It’s easy to love God when things are going well. When we get a promotion, heal from a sickness, or receive good news about a tough situation, one of our first reactions can be (and should be) to praise God for His favor in our lives. However, as followers of Christ, our challenge is to recognize that God is God whether things are good or bad. Thankfully, God has given us many examples in the Bible, including the story of Jonah.

Jonah was a prophet who was tasked with what was, in his mind, a suicide mission. Instead of being obedient, he ran away. Still, God got him back on track and used him for great things in spite of his faithlessness and prejudice. For an in-depth examination of Jonah 1, check out this post.

In the second chapter of Jonah, we see our titular character praying a prayer of thanksgiving even though he was inches from death. To aid our understanding of Jonah 1:17-2:10, let’s consult the New Bible Commentary and New Bible Dictionary.

1:17-2:10 | Jonah’s gratitude at God’s grace for rescuing him from death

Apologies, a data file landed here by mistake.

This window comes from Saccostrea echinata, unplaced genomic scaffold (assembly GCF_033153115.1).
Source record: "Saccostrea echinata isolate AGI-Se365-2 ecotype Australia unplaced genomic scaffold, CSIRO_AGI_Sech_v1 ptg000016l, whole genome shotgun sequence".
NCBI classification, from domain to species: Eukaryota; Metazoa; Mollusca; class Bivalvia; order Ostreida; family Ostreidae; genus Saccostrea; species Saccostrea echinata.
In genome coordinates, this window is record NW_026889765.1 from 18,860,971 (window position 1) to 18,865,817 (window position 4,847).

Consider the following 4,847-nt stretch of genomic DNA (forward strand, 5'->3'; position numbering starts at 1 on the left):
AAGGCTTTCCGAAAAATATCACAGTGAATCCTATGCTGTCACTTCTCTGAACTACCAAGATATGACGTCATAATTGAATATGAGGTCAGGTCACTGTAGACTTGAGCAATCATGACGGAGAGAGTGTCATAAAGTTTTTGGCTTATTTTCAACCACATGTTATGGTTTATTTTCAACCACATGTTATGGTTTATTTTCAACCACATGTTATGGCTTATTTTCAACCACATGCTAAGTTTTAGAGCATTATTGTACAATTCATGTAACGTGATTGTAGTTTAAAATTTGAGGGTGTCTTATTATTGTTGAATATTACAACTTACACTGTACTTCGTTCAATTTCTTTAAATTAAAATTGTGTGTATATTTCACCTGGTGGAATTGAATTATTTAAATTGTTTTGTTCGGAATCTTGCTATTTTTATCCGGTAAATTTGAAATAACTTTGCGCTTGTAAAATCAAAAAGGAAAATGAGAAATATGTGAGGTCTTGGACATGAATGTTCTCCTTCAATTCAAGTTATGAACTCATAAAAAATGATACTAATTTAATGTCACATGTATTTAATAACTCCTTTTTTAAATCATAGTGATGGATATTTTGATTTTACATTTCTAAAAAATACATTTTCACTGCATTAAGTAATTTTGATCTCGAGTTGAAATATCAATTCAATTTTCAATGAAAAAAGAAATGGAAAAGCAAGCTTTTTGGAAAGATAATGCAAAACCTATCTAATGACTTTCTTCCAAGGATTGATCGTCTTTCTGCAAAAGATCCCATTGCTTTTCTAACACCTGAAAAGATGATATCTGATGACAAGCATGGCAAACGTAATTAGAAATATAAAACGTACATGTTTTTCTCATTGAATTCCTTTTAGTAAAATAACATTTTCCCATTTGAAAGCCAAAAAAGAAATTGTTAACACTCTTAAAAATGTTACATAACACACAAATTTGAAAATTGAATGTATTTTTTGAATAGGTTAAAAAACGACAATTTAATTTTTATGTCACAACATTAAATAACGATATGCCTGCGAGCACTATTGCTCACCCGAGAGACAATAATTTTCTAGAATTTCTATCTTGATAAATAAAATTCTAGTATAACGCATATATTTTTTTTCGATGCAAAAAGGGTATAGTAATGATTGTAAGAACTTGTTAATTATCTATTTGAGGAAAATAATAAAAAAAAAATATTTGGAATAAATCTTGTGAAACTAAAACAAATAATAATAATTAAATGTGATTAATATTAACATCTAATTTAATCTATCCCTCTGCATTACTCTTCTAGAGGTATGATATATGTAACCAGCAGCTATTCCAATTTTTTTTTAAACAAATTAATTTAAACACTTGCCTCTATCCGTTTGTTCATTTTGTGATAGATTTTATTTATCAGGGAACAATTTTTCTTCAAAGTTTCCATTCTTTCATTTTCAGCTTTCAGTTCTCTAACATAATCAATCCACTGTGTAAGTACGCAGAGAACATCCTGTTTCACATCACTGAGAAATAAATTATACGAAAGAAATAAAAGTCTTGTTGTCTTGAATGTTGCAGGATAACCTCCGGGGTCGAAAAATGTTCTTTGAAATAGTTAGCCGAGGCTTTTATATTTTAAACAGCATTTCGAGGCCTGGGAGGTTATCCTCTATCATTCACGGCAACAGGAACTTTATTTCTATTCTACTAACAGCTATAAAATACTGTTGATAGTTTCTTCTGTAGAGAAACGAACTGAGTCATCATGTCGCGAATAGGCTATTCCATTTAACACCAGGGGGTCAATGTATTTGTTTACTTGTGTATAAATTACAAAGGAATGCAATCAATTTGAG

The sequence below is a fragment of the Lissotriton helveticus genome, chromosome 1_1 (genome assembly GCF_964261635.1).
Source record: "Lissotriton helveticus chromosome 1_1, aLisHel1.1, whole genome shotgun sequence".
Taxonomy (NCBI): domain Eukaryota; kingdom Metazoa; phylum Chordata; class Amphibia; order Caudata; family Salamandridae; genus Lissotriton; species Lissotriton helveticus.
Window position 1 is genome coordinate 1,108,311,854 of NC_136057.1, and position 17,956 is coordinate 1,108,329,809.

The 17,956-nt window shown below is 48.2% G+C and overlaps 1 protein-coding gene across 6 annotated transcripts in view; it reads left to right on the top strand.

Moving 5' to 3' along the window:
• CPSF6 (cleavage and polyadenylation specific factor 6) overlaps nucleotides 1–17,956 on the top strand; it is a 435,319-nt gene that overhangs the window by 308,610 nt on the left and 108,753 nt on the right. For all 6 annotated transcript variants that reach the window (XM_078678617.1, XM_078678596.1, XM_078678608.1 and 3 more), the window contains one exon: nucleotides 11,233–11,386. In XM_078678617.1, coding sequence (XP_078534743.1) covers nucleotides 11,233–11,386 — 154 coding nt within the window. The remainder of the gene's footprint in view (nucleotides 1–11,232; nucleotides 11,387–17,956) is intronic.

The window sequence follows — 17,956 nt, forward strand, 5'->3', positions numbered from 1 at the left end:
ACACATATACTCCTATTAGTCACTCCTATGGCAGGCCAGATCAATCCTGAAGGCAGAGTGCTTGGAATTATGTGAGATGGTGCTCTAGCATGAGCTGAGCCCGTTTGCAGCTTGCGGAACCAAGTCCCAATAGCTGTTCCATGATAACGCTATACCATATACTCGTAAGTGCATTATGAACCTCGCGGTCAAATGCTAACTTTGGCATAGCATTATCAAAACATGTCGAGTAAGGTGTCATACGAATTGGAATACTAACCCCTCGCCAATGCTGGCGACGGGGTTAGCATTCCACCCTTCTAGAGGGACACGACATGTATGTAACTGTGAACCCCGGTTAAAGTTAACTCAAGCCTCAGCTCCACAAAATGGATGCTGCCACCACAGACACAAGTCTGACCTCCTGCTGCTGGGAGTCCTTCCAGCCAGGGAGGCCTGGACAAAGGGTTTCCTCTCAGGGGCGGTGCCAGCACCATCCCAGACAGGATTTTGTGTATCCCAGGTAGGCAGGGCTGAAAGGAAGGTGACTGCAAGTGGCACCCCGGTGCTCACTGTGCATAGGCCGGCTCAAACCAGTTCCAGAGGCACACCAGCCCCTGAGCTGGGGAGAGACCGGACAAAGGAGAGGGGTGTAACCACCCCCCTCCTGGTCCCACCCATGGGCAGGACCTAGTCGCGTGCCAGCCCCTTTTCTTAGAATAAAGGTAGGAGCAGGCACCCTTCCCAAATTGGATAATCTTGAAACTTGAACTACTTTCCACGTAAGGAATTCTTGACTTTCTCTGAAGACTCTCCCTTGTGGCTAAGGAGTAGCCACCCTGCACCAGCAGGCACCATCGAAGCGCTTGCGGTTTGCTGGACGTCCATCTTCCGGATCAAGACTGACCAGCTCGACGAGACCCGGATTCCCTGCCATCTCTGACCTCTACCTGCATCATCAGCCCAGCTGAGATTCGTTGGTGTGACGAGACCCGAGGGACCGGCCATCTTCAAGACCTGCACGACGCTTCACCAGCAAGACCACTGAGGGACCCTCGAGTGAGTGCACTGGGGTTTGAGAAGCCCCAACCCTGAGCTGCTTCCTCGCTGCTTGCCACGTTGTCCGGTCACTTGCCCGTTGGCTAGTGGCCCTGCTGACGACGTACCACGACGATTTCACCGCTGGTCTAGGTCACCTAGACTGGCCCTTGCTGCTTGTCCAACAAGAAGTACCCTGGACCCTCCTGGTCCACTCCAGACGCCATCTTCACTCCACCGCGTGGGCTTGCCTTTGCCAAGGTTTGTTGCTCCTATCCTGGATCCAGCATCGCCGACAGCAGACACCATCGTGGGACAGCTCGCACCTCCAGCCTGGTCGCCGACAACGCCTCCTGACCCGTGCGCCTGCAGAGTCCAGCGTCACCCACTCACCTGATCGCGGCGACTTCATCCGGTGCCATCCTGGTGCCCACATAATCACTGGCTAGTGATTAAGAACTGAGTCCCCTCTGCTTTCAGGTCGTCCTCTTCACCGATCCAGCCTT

Jonah 1:17-2:1 – Narrative Introduction

17 And the LORD appointed a great fish to swallow up Jonah. And Jonah was in the belly of the fish three days and three nights. 1 Then Jonah prayed to the LORD his God from the belly of the fish,

–Jonah 1:17-2:1

1:17 | Death by drowning was what Jonah expected. The words the LORD prepared a great fish indicate to the reader that Jonah would not die, but be rescued. Several reliable accounts exist of people’s survival at sea after being swallowed by whales (see D. K. Stuart, Hosea-Jonah [Word Books, 1987]). Those were natural survivals, due to the body’s remarkable ability to live on small amounts of oxygen (though normally unconsciously) in cold water, something medically well established. Also a factor is a whale’s frequent surfacing for air. Jonah’s rescue was by divine arrangement, however, and thus supernatural in considerable measure.

Great fish in Hebrew nomenclature could designate either a whale or one of the larger sharks. Three days and three nights is a special phrase used in the ancient world with the meaning ‘long enough to be definitely dead’. It derives originally from the ancient pagan notion that the soul’s trip to the after-world took three days and nights. Jesus’ use of the same phrase for the duration of his death before his resurrection (Mt. 12:40) carries a similar force: it is a way of saying that he would really die, not that he would be literally dead for exactly seventy-two hours.